I would be grateful if your organisation could carry out a thorough investigation of the charities with links to the Tory party and exactly what support and funding they are currently receiving as it would appear these cuts are designed to deliberately force the death of existing highly successful charities to replace them with Tory controlled “charities”.

    (If I can find the below information after a quick search, what would a thorough investigation reveal – in my opinion it looks like the Tory party intend to “reform” the voluntary sector by stealth).

    Below is the contents of the email I forwarded to every MP in the country, and as a result ministers are being questioned over the food vouchers for the Trussell Trust because of it).

    “The government is reducing public sector staff only to replace them with food vouchers, controlled by a Tory councillor who will decide what the poor eat if benefit payments are late (see the Trussell Trust food parcel contents attached – the contents of the parcel are disgusting).

    The Trussell Trust chairman of Trustees is Tory Councillor (and Mayor of Worthing) Noel Atkins,who recently left schoolchildren in tears when he and his wife, who were the children’s “special guests” both fell asleep during the children’s production of the musical play Bugsy.

    The Director of the Trussell Trust is Chris Mould, who splits his time between the Trussell Trust and The Shaftesbury Partnership, an organisation set up to introduce social reforms. Partners and team members of the Shaftesbury Partnership have co-authored flagship Tory Policies and set up and run Network Challenge (which is the organisation the Tory Party awarded the lions share of the contract for the first National Citizen Service Projects).

    It would appear, the Tories, over the past 15 years in opposition, have set up organisations and charities for the sole purpose of transferring control of services over to these organisations when they finally hold power to ensure they don’t need to be elected in the future. I would suggest their social reforms are designed to replace the welfare state and government departments with charities in their control. What sort of people are in place in these organisations with strong Tory Party links.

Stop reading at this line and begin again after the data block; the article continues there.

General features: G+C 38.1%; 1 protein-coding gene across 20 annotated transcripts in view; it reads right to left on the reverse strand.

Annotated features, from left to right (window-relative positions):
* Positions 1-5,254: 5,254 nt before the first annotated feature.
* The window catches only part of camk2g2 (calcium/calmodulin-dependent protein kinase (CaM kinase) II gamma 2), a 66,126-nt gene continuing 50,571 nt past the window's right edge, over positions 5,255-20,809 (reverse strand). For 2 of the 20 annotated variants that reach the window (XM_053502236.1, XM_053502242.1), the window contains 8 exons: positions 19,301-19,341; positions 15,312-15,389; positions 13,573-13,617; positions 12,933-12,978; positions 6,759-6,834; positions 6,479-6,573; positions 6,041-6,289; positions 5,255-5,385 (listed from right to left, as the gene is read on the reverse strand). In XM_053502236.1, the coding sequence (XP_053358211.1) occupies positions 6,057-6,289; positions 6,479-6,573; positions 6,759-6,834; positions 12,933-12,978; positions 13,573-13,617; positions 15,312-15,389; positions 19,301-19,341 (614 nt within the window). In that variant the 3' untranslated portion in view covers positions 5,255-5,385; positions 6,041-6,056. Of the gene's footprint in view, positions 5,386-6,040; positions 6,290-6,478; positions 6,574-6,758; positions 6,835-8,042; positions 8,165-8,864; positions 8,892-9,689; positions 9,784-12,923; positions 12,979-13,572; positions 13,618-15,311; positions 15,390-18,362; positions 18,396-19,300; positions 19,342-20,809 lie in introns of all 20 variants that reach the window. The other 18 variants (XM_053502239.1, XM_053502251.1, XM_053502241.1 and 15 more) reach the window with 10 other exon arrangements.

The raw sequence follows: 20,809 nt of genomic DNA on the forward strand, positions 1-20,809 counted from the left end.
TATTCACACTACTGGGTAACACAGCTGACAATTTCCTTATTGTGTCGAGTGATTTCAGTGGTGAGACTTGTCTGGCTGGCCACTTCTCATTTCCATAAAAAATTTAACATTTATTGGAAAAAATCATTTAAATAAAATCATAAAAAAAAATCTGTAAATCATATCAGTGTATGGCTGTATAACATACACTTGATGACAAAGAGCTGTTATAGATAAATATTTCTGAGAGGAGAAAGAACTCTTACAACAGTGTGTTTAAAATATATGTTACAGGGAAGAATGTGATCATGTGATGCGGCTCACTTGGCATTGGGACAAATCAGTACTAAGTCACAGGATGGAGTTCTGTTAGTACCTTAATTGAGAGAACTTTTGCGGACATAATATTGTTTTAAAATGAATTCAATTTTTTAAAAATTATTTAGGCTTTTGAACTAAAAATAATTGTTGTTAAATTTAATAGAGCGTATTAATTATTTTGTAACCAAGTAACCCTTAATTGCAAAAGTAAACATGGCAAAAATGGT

The Shaftesbury partnership partners and Team Members include

    · Dominic Llewellyn – His political work has included co-authoring for the Conservatives what have now become the Coalition Government’s Big Society policies McKinsey & Co, financial services (Conservative party candidate in 2010 election)

    · Antony Hawkins – two years as a consultant at McKinsey & Co and worked in the Conservative Party Policy Unit and Implementation Team, where he co-wrote and planned the delivery of the Conservative’s Get Britain Working policy manifesto.

    · Craig Morley : Craig is Chief Executive and one of the co-founders of The Challenge Network. He joined following almost three years at Rio Tinto and seven years at Procter & Gamble where he held a variety of financial management and business development roles

    o The Challenge Network has been selected to be the largest provider for the first National Citizen Service projects. The charity is alongside 12 other voluntary sector groups including Catch 22, The Prince’s Trust and v.
    Francis Maude, minister for the Cabinet Office, said that more than 11,000 16-year-olds would benefit from the scheme next summer. In the future, the government wants every 16-year-old to have the chance to take part.

    o

    o Challenge Network : Director Oliver Sparrow also a director of the Leadership Capacity Trust which states “Globalisation and economic development both generate sweeping change. Organic and stable development entails balance on three fronts, for whilst economic potential tends to be exploited quickly it must be supported by matching institutional and social adaptation if it is to be sustained.

    Fast economic growth dilutes existing sources of wealth generation very quickly: in ten years, perhaps half of all former pillars of the economy can expect to be superseded or replaced. Social change is, however, measured in near-generations, whilst institutional alterations are often slower still. The capacity – the training, the insight – that allows for purposeful adaptation in the public sector is often absent. “

    ·

    P Patrick Shine : Partner : worked for nearly 20 years in financial markets and investment management, specialising in global fixed income and derivatives, and was a director of Lazard Brothers Asset Management. He is chairman of The Challenge Network

    · Andrew Tanswell (Partner and co founder) he has an extensive management consultancy background at senior level with Ernst and Young and Coopers and Lybrand and has undertaken many, varied leadership roles at CEO and senior level

    · Nat Wei (Baron Wei of Shoreditch) – Honorary Founding Partner : Nat is a former McKinsey consultant with experience in both venture philanthropy and venture capital. Since his appointment in May 2010 as the Government Adviser on Big Society, Nat has stepped down from SP and become Honorary Founding Partner.”

    Mel Kelly (Irvine Ayrshire Scotland)